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Statement at Secretary-General's High-level Event on Climate Change - 24 September 2007
15 July 2008 / 02:54

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Statement by Hon. Mrs. Sahana Pradhan, Minister for Foreign Affairs of Nepal and the leader of the Nepalese delegation to the Secretary-General’s high-level event entitled “The future in our hands: addressing the leadership challenge of climate change” at Thematic Plenary II. Mitigation “Reducing emission and stabilizing the climate: safeguarding our common future”

New York, 24 September 2007

Distinguished Co-Chairs,

Madame Facilitator,


Distinguished delegates,

1. Let me begin by thanking you for facilitating this important thematic plenary meeting on mitigation of climate change.

2. I commend the Secretary General for taking the initiative of setting the context for collective global response to the most challenging issue of climate change.

Distinguished Co-Chairs,

3. Today, climate change has occupied a centre stage in global development and environmental agenda. It has threatened sustainable development and shaken our efforts to attain the Millennium Development Goals.

4. It is our view that debate on climate change should be treated as an opportunity to achieving sustainable development, not as a threat to undermine it.

5. Climate change is taking toll in the form of melting of glaciers, rise in sea levels, extreme weather patterns and other adverse environmental phenomena.

6. Nepal is concerned that the Himalayan glaciers are receding fast. There is already significant increase in the climate-induced disasters such as increasing glacial lake outburst floods, extreme rainfall, massive landslides and recurring floods.

7. It is an irony that the least developed countries (LDCs) and small island states, which are least responsible for the climate change, are the worst affected. These countries need resources and technology for capacity building for mitigation and for adaptation. That should be done without diverting the scarce funds committed for their development.

Distinguished Co-Chairs,

8. We need bolder commitments, if we are to witness a more stable global climate. First, we must fulfill the commitments for reduction of emissions in accordance with the Kyoto Protocol. Second, we must be able to agree to an extension of the commitment period beyond 2012 with new global emission reduction targets.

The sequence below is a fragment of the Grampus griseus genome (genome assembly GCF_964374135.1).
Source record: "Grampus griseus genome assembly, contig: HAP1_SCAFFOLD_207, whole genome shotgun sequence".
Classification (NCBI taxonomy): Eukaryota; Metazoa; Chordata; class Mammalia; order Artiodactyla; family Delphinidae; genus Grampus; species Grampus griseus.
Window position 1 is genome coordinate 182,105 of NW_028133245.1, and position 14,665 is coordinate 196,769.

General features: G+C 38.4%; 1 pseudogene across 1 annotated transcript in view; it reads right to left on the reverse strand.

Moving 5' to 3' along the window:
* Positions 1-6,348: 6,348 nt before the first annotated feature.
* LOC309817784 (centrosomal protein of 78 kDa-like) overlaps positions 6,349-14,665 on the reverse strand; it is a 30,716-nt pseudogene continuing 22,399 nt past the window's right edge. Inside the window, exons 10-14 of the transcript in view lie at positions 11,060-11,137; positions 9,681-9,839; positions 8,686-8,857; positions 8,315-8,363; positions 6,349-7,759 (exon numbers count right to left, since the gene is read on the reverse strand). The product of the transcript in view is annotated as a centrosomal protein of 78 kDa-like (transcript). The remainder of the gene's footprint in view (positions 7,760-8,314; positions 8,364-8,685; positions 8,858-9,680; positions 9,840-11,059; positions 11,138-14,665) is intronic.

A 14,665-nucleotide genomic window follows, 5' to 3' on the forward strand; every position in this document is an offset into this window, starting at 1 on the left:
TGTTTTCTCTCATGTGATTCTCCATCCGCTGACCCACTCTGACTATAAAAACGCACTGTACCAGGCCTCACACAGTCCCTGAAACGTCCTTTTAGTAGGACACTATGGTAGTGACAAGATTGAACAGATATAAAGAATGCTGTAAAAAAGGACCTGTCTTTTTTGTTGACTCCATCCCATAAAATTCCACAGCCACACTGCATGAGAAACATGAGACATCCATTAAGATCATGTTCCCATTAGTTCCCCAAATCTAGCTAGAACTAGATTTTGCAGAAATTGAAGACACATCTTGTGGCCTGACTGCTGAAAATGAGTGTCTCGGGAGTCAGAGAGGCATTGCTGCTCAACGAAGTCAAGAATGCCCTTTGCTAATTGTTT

9. Mitigation of climate change should be reinforced in accordance with the established principle of “common but differentiated responsibilities”.

10. Mitigation requires a global consensus to a cleaner, more efficient and renewable energy regime. We should be able to move towards low carbon economy and low carbon society. That will require a change in lifestyles and use of innovative technological solutions.

11. We must strengthen the “clean development mechanism” and regime for carbon trading as incentives for reduction of emissions. This mechanism should not just become a route to externalize the problem. It must be made more rational, practical and responsive to national sustainable development goals and strategies.

12. Industrialized nations have special obligation to mitigation. They should also help the least developed countries and the small island states to help build capacity to mitigate the climate change. This requires commitment for adequate resources and transfer of energy-efficient technology.

Distinguished Co-Chairs,

13. Nepal emphasizes on the need of placing greater focus at the national level. This would require bigger investment in developing adaptive and mitigating capacities. This can be built in the national development plans and climate change strategies.

14. Nepal has started to incorporate environmental sustainability in development plans and projects. Nepal’s community forestry program has been a successful example in promoting sustainable and productive management of forest resources and bringing a greener growth.

Distinguished Co-Chairs,

15. We appreciate commitments by various countries to address climate change. But what we need is a common and globally agreed commitment. It is also equally important that future regime must be comprehensive, in which the entire world can participate.

16. We hope this high-level event will provide necessary impetus for the United Nations Climate Change Conference in Bali in December this year leading to successful negotiations for a coordinated and collective global response to climate change post-2012.

17. In conclusion, climate change cannot be addressed with an “end-of-pipe” approach, which seeks to limit emissions with technical means alone. That requires our political will and commitments for reduction of emissions, plans for adaptation, and resources to match our pledges. Most importantly, this requires leadership. That leadership should come from the developed world. We in the developing world are ready to take our share of the problem and commit ourselves to mitigate climate change causing factors and to adapt from their adverse impacts, if we are supported technically and with adequate resources.

I thank you.